Sixty-Four Million ‘Dollar’ Question

crefloCreflo Dollar (what a name for a televangelist!) has come under fire for seeking $300 from 200,000 people for a new state-of-the-art jet worth a little more than $64 million. The question is, can there ever be a need for a jet that warrants asking the worldwide audience to chip in? I’m guessing I’d need a slightly wider readership and larger church to pull this off! Of course, it might also seem like a practical application of Dollar’s teaching (and apparently, ‘you have not because you ask not’!) I’d be more than a little concerned, though, that he (or anyone) should feel the need to bypass the usual travel inconveniences that other noble kingdom ventures have to endure when there are so many more urgent financial needs in the world. But herein lies a broader problem.

Who really should call the shots on priorities in the global work of the Kingdom of God when so many churches and organisations are engaging in such important work related to bettering society and the lives of many people?

Maybe someone could reasonably question my own financial priorities, or those of anyone else. It is easy for almost anyone to criticise (maybe fairly here, yet Dollar was only asking existing partners for help). It is also easy to fire up with passion for a worthy venture and to presume some reasonable right to our own support, when in fact everyone struggles to endorse and finance the many, many initiatives of others that are so worthy of attention.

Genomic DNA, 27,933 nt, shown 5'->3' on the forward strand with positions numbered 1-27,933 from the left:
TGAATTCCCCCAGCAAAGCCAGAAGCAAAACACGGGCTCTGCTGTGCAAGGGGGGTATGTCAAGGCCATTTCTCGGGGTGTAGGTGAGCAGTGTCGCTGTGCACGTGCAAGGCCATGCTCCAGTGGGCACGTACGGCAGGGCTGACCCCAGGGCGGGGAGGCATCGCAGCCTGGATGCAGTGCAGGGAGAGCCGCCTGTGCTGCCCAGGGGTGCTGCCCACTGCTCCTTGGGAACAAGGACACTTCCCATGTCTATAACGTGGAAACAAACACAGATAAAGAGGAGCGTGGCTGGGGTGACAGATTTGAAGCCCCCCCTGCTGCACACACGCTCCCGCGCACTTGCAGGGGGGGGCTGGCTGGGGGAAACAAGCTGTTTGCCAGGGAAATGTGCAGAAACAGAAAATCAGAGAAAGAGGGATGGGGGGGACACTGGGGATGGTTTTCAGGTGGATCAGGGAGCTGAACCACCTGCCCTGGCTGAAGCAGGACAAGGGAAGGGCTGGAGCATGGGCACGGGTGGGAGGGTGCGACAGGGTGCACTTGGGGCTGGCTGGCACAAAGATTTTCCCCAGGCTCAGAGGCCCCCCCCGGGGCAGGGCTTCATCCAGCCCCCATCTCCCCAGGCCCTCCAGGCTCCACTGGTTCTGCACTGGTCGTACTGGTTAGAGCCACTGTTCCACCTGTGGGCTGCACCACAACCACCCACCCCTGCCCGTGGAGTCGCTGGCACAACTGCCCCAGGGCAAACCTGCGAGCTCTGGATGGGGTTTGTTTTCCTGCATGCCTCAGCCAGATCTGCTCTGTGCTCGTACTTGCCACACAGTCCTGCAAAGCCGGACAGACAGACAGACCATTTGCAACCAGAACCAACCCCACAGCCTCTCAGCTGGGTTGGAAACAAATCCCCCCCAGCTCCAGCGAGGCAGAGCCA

In reality, there is far too little coordination of the efforts of Christianity. Infighting between denominations, power struggles within them, pride or independence in those outside them, disproportionate accusations of the abuses of minorities, and other unhelpful distractions, play a part in this sort of undermining. However, the world-wide Church that Jesus died for can often seem to resemble a football team that knows which way it is kicking but where too many team members are pursuing their own preferred pathway or prominence.

I could stop ‘spitting in the wind’ on this one, but Dollar’s sense (!) is not too different to the many lower-level examples across the world in which people try to campaign loudest for a share of the available monies for their own ‘important’ priorities. This is often without regard for shared ventures that can coordinate together in yielded submission to a greater cause, ones in which unity with synergy gives potency.

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